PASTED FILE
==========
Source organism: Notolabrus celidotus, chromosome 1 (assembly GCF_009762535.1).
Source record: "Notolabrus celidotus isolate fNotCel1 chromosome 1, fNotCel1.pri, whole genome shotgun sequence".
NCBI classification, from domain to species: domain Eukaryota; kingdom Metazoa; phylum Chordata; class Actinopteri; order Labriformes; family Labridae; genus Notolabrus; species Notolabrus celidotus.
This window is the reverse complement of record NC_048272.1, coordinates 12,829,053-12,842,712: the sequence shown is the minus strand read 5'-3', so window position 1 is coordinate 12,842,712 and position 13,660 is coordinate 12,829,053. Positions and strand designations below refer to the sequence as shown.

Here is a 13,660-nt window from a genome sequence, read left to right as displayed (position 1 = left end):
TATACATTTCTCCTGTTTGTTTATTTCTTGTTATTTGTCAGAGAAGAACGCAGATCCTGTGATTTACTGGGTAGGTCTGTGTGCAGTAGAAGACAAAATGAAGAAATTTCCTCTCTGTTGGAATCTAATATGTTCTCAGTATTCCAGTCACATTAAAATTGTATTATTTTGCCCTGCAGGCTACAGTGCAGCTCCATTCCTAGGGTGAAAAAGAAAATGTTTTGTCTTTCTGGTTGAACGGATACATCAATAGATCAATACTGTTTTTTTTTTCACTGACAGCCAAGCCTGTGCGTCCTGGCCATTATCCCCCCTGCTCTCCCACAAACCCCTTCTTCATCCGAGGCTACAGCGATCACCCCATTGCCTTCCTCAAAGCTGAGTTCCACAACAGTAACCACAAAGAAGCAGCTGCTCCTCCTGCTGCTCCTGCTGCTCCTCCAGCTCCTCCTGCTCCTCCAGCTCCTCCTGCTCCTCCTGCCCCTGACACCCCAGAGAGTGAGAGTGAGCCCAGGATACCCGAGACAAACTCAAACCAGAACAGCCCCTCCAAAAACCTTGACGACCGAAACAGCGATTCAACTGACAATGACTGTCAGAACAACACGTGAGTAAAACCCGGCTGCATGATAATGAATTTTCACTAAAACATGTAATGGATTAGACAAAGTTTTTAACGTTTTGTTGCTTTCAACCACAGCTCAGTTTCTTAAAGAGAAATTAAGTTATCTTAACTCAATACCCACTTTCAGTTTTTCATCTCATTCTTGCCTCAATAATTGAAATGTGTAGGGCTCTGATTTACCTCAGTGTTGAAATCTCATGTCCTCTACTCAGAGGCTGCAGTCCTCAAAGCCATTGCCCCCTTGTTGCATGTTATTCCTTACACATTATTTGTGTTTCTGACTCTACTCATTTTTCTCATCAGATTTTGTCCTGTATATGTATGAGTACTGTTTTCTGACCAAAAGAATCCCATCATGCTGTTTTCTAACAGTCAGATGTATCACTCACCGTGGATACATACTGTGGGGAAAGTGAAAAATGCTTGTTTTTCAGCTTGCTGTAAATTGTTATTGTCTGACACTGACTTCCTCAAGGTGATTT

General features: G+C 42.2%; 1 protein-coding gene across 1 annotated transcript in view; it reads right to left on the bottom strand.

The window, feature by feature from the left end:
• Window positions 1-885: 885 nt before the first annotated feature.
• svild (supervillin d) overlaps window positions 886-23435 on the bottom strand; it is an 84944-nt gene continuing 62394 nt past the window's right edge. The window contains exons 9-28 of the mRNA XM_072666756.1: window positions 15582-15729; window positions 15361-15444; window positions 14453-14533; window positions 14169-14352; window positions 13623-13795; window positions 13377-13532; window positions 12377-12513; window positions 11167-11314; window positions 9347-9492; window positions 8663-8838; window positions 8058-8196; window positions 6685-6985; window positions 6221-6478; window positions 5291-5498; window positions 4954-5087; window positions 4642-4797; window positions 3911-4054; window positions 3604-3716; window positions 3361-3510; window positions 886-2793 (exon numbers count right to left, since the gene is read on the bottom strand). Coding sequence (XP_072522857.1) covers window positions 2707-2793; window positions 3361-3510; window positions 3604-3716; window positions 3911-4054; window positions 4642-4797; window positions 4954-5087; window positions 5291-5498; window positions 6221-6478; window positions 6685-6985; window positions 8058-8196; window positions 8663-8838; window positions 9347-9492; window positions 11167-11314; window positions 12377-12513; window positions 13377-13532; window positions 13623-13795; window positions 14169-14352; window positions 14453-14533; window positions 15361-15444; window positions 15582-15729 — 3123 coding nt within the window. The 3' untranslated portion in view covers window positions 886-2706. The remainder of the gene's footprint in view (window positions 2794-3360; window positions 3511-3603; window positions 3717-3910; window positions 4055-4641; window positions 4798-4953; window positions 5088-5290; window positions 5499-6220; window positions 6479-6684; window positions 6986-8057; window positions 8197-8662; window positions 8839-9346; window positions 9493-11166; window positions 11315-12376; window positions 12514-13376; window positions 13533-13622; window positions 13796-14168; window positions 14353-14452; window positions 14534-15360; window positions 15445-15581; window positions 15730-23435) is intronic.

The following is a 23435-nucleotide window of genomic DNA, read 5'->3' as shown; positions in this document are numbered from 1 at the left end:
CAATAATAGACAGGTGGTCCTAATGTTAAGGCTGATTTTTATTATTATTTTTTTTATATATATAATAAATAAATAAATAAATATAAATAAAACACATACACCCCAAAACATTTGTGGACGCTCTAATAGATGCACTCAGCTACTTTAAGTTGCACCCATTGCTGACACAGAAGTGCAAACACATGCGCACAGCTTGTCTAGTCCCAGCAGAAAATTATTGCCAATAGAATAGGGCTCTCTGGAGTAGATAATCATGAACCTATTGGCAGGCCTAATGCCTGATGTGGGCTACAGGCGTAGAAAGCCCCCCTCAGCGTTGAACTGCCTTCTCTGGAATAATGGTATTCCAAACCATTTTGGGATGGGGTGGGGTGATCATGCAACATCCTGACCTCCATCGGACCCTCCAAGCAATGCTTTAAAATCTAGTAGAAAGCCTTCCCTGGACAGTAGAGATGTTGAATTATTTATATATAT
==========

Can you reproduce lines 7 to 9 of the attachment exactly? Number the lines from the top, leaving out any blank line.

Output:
General features: G+C 42.2%; 1 protein-coding gene across 1 annotated transcript in view; it reads right to left on the bottom strand.

The window, feature by feature from the left end:
• Window positions 1-885: 885 nt before the first annotated feature.